Partial Justice in Salvador

Never before have Salvadoran soldiers been convicted of human rights crimes; but US policymakers shouldn't overstate the progress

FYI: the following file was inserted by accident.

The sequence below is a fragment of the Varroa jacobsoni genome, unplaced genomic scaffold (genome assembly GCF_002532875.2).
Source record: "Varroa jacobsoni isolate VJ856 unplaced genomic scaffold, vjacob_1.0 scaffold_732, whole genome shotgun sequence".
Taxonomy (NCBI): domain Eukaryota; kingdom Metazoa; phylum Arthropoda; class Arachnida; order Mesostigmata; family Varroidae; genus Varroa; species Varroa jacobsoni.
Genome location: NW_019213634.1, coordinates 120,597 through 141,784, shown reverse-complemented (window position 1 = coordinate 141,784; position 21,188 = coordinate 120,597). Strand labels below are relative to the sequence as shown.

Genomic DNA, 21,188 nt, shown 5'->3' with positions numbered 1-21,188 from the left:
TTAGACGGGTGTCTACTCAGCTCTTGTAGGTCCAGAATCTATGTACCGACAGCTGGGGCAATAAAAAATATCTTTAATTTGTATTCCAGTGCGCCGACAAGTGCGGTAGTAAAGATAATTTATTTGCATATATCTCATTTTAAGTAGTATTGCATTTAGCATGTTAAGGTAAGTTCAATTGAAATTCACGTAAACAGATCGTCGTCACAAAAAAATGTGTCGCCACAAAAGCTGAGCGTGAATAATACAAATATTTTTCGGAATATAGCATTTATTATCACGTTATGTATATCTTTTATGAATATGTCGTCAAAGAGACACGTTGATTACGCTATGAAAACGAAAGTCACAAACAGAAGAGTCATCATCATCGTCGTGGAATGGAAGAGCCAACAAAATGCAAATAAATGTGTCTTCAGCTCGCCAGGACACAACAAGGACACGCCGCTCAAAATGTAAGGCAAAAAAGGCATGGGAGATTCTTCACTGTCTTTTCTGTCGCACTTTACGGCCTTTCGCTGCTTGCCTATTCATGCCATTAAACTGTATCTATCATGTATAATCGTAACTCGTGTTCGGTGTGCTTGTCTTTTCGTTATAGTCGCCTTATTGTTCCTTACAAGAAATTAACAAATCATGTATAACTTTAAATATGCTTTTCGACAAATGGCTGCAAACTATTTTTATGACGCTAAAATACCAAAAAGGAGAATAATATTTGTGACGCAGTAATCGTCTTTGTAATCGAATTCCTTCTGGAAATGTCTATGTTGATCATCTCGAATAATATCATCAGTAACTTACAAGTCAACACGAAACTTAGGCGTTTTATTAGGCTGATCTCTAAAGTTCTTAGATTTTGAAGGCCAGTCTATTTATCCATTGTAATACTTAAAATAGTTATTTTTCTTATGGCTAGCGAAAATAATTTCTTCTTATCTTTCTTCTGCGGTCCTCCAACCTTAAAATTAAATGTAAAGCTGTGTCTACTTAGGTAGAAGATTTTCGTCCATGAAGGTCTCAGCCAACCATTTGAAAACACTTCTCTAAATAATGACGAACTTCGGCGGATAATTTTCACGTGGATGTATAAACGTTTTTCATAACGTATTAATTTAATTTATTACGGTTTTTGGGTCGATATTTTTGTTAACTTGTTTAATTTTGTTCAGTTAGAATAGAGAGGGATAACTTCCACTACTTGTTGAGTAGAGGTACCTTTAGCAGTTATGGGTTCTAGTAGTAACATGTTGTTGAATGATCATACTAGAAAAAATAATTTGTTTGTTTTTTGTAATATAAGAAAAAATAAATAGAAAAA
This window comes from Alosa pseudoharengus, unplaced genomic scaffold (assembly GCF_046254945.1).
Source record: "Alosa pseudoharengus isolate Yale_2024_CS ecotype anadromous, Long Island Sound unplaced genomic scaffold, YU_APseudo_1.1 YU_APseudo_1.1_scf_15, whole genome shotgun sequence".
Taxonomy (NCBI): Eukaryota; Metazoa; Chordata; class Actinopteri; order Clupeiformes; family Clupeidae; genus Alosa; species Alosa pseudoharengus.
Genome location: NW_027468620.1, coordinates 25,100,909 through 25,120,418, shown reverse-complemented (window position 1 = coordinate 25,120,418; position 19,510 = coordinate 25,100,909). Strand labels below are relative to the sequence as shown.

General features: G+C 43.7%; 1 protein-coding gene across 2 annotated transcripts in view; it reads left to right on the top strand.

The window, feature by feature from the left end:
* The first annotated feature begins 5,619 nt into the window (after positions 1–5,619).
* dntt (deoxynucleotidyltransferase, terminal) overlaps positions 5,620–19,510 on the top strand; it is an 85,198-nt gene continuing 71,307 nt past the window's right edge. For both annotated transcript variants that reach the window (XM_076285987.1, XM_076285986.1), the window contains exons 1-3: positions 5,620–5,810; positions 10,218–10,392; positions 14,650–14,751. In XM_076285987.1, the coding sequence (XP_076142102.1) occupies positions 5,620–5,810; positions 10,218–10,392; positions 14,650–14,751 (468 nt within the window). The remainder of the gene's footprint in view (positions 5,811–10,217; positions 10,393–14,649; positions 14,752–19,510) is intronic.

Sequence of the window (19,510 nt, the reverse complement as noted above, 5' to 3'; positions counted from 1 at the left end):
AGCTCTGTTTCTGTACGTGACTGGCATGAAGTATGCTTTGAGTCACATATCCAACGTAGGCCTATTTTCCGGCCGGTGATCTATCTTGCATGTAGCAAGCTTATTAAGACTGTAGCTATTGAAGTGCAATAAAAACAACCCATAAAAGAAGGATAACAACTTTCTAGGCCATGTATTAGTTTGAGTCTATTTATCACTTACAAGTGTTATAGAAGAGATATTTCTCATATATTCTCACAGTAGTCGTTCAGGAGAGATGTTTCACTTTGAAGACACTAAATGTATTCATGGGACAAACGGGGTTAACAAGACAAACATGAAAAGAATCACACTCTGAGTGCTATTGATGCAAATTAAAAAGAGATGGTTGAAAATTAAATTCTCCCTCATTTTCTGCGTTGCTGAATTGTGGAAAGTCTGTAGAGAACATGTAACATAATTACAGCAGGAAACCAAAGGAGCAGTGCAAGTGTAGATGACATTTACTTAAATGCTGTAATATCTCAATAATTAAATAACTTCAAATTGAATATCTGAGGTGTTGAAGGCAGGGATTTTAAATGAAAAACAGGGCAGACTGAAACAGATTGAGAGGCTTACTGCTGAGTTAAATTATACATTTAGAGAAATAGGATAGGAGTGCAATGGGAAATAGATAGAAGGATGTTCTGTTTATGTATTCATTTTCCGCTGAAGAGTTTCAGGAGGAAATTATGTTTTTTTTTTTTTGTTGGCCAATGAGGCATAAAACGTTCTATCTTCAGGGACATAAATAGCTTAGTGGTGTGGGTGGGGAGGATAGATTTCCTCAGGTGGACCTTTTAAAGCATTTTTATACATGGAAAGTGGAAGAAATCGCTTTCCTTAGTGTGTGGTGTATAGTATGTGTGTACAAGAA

THE verdict in the trial in El Salvador of soldiers accused of murdering six Jesuit educators, their housekeeper, and her daughter raises more questions than it answers. Both in El Salvador and in the United States, the verdict is being used to make strikingly different and apparently contradictory points. These contradictions reflect the delicate and confusing state of Salvadoran politics.The conviction of two military officers for killing civilians is unprecedented in El Salvador. As such, the verdict is an important break in the Army's longstanding impunity from prosecution. For a colonel and a lieutenant to be tried and convicted of murder, the Army had to make a political decision to allow the trial to occur. The impact of that decision was amplified by the highly public nature of the proceedings. The entire three-day trial was broadcast live on Salvadoran television. For the case to have lasting importance, however, President Alfredo Cristiani must make a very difficult decision: whether to pursue those who ordered the murders. Virtually everyone in El Salvador believes that officers senior to Colonel Guillermo Benavides ordered the murder of the priests. The priests, leaders of the nation's most prominent university, were killed in the center of San Salvador, in an operation involving more than 50 soldiers. A colonel who heads the military academy would not undertak e such an action on his own initiative. Even with a civilian government in El Salvador, the Army continues to dominate civilians, including those in the courts. The Salvadoran Army will actively resist any investigation that goes higher. International attention must now focus on this aspect of the case. Success in prosecuting the order-givers would demonstrate the government's commitment to purge the armed forces of human rights criminals. Significantly, this issue remains the fundamental point of contention in the United Nations-sponsored pea ce negotiations. What effect the trial in the Jesuit case will have on the administration of justice and the prosecution of other human rights crimes is a significant concern. The Salvadoran military has treated the case as an aberration. The military continues to resist efforts to investigate other human rights abuses, and there have been many. Ultimately, the Army's impunity will be broken only when soldiers assume that they will be prosecuted whenever they abuse civilians - not just in cases that draw public attention. Unfortunately, the acquittal of seven of the nine defendants, including four whose extrajudicial confessions identified them as the triggermen, fell far short of holding the military accountable for civilian murder. AS a lawyer working closely with the Jesuits on this case, I see few aspects of either the investigation or trial that are likely to serve as a model for future trials. On the plus side, the judge carried out his duties in a thorough and professional manner. He brought the case to trial, but he did so against great odds. The case he prepared was hampered severely by the military's refusal to cooperate. From the outset, military investigators dragged their feet and failed to pursue key leads. Military officers destroyed log books from the military academy and other key evidence. Military witnesses engaged in what one of the prosecutors called a "conspiracy of silence." Largely because of the military's failure to cooperate, the case presented to the jury was seriously flawed. At the trial itself, the jury was expected to rule on the basis of a one-day review of a 5,000-page written record and two days of oral arguments by prosecution and defense lawyers. The jury heard no witnesses and was asked to sort through a range of contradictory facts and impressions presented by lawyers from each side. A demonstration by more than 200 Army supporters directly outside the courtroom, led by a senior officer, should not have been permitted to disrupt the proceedings. Clearly intended to intimidate the jury, loudspeakers blared El Salvador's national anthem and military taps into the courtroom itself - sending an unmistakable message to everyone in the room. If this is how the system performs under the glare of intense national and international scrutiny, one can imagine how routine cases are resolved. Where rhetoric clashes most dramatically with reality is in the effect the case has had and will have on US foreign policy toward El Salvador. To encourage continued military aid to El Salvador, the Bush administration seeks to put the best face on the Salvadoran situation generally, and the Jesuit case in particular. They overdo it. Unfortunately, to some members of Congress, the outcome of the Jesuit case has become an easy and efficient way to evaluate the aid program. After a decade of war and suffer ing, the people of El Salvador deserve a more nuanced and careful approach to future US policy. As Congress begins to refocus on El Salvador in anticipation of an upcoming vote on aid, two points should guide the debate and decisionmaking. First, whatever policy the US takes should be consistent with and reinforce the UN peace process that seeks to end the civil war and to reduce the power and influence of the armed forces of both sides. Second, with respect to the Jesuit case and the broader desire to strengthen the rule of law, Congress should set as a principle the need to strengthen civilian institutions in El Salvador. Until a fundamental restructuring of the armed forces occurs, and until the military accepts civilian control as a matter of principle, continued US military aid merely perpetuates a fundamental source of the country's ongoing trauma.

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